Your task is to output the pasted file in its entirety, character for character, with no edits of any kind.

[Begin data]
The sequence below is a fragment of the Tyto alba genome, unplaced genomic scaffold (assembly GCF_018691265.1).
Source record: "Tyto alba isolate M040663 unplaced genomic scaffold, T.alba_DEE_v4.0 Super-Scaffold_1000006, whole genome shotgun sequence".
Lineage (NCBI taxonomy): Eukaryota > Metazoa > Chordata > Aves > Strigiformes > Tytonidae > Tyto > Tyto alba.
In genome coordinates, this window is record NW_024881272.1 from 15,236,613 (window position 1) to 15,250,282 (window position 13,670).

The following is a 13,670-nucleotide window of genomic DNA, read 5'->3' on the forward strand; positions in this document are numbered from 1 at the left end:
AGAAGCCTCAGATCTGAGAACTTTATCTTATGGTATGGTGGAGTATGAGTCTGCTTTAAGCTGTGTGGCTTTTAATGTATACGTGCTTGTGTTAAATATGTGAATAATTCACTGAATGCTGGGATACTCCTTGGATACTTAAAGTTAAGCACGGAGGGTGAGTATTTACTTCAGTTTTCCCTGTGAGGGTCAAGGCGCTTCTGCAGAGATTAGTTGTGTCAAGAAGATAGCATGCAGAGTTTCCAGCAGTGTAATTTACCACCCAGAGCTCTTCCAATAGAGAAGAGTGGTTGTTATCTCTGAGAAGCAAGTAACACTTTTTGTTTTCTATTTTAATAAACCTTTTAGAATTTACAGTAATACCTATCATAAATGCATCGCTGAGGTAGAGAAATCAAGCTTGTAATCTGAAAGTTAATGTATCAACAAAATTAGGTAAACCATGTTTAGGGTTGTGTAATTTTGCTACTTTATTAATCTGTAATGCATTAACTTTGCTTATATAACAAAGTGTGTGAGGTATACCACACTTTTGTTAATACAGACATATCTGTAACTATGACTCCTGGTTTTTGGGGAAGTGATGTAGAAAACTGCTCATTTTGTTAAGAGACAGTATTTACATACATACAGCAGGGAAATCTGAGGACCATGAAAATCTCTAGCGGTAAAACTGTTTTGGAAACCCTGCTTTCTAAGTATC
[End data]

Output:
The sequence below is a fragment of the Tyto alba genome, unplaced genomic scaffold (assembly GCF_018691265.1).
Source record: "Tyto alba isolate M040663 unplaced genomic scaffold, T.alba_DEE_v4.0 Super-Scaffold_1000006, whole genome shotgun sequence".
Lineage (NCBI taxonomy): Eukaryota > Metazoa > Chordata > Aves > Strigiformes > Tytonidae > Tyto > Tyto alba.
In genome coordinates, this window is record NW_024881272.1 from 15,236,613 (window position 1) to 15,250,282 (window position 13,670).

The following is a 13,670-nucleotide window of genomic DNA, read 5'->3' on the forward strand; positions in this document are numbered from 1 at the left end:
AGAAGCCTCAGATCTGAGAACTTTATCTTATGGTATGGTGGAGTATGAGTCTGCTTTAAGCTGTGTGGCTTTTAATGTATACGTGCTTGTGTTAAATATGTGAATAATTCACTGAATGCTGGGATACTCCTTGGATACTTAAAGTTAAGCACGGAGGGTGAGTATTTACTTCAGTTTTCCCTGTGAGGGTCAAGGCGCTTCTGCAGAGATTAGTTGTGTCAAGAAGATAGCATGCAGAGTTTCCAGCAGTGTAATTTACCACCCAGAGCTCTTCCAATAGAGAAGAGTGGTTGTTATCTCTGAGAAGCAAGTAACACTTTTTGTTTTCTATTTTAATAAACCTTTTAGAATTTACAGTAATACCTATCATAAATGCATCGCTGAGGTAGAGAAATCAAGCTTGTAATCTGAAAGTTAATGTATCAACAAAATTAGGTAAACCATGTTTAGGGTTGTGTAATTTTGCTACTTTATTAATCTGTAATGCATTAACTTTGCTTATATAACAAAGTGTGTGAGGTATACCACACTTTTGTTAATACAGACATATCTGTAACTATGACTCCTGGTTTTTGGGGAAGTGATGTAGAAAACTGCTCATTTTGTTAAGAGACAGTATTTACATACATACAGCAGGGAAATCTGAGGACCATGAAAATCTCTAGCGGTAAAACTGTTTTGGAAACCCTGCTTTCTAAGTATC